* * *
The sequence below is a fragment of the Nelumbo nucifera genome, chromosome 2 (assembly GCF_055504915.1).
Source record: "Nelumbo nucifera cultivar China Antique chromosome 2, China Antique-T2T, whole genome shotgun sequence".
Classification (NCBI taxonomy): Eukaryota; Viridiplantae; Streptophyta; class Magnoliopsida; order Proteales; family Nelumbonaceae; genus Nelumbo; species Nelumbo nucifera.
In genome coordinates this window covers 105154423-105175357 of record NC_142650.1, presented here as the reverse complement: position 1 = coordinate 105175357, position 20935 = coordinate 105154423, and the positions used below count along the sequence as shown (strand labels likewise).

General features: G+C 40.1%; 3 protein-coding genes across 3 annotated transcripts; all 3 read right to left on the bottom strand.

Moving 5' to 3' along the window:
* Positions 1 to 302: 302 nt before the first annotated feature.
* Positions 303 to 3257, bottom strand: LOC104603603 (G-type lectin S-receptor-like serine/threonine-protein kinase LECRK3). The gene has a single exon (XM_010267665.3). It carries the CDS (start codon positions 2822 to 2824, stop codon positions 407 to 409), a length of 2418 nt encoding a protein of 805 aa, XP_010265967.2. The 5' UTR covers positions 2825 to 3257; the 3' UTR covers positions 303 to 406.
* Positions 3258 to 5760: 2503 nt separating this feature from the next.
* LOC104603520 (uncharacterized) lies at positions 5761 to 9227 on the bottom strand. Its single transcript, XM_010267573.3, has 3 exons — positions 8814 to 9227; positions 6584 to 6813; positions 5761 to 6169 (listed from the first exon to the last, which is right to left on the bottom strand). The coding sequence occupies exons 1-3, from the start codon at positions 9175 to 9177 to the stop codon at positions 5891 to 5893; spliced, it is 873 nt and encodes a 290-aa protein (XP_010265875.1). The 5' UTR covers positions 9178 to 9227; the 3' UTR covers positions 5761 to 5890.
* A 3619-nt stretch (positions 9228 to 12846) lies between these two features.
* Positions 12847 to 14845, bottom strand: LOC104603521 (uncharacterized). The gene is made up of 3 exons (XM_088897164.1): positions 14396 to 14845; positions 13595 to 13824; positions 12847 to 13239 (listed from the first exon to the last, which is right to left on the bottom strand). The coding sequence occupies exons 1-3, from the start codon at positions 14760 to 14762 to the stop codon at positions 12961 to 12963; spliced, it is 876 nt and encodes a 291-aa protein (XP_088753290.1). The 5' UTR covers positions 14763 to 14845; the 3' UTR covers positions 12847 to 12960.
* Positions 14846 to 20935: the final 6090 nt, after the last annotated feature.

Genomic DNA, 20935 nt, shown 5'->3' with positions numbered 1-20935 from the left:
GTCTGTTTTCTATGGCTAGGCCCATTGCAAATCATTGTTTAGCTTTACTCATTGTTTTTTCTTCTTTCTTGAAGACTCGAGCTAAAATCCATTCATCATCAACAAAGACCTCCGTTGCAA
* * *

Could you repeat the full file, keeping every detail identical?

The sequence below is a fragment of the Nelumbo nucifera genome, chromosome 2 (assembly GCF_055504915.1).
Source record: "Nelumbo nucifera cultivar China Antique chromosome 2, China Antique-T2T, whole genome shotgun sequence".
Classification (NCBI taxonomy): Eukaryota; Viridiplantae; Streptophyta; class Magnoliopsida; order Proteales; family Nelumbonaceae; genus Nelumbo; species Nelumbo nucifera.
In genome coordinates this window covers 105154423-105175357 of record NC_142650.1, presented here as the reverse complement: position 1 = coordinate 105175357, position 20935 = coordinate 105154423, and the positions used below count along the sequence as shown (strand labels likewise).

General features: G+C 40.1%; 3 protein-coding genes across 3 annotated transcripts; all 3 read right to left on the bottom strand.

Moving 5' to 3' along the window:
* Positions 1 to 302: 302 nt before the first annotated feature.
* Positions 303 to 3257, bottom strand: LOC104603603 (G-type lectin S-receptor-like serine/threonine-protein kinase LECRK3). The gene has a single exon (XM_010267665.3). It carries the CDS (start codon positions 2822 to 2824, stop codon positions 407 to 409), a length of 2418 nt encoding a protein of 805 aa, XP_010265967.2. The 5' UTR covers positions 2825 to 3257; the 3' UTR covers positions 303 to 406.
* Positions 3258 to 5760: 2503 nt separating this feature from the next.
* LOC104603520 (uncharacterized) lies at positions 5761 to 9227 on the bottom strand. Its single transcript, XM_010267573.3, has 3 exons — positions 8814 to 9227; positions 6584 to 6813; positions 5761 to 6169 (listed from the first exon to the last, which is right to left on the bottom strand). The coding sequence occupies exons 1-3, from the start codon at positions 9175 to 9177 to the stop codon at positions 5891 to 5893; spliced, it is 873 nt and encodes a 290-aa protein (XP_010265875.1). The 5' UTR covers positions 9178 to 9227; the 3' UTR covers positions 5761 to 5890.
* A 3619-nt stretch (positions 9228 to 12846) lies between these two features.
* Positions 12847 to 14845, bottom strand: LOC104603521 (uncharacterized). The gene is made up of 3 exons (XM_088897164.1): positions 14396 to 14845; positions 13595 to 13824; positions 12847 to 13239 (listed from the first exon to the last, which is right to left on the bottom strand). The coding sequence occupies exons 1-3, from the start codon at positions 14760 to 14762 to the stop codon at positions 12961 to 12963; spliced, it is 876 nt and encodes a 291-aa protein (XP_088753290.1). The 5' UTR covers positions 14763 to 14845; the 3' UTR covers positions 12847 to 12960.
* Positions 14846 to 20935: the final 6090 nt, after the last annotated feature.

Genomic DNA, 20935 nt, shown 5'->3' with positions numbered 1-20935 from the left:
GTCTGTTTTCTATGGCTAGGCCCATTGCAAATCATTGTTTAGCTTTACTCATTGTTTTTTCTTCTTTCTTGAAGACTCGAGCTAAAATCCATTCATCATCAACAAAGACCTCCGTTGCAA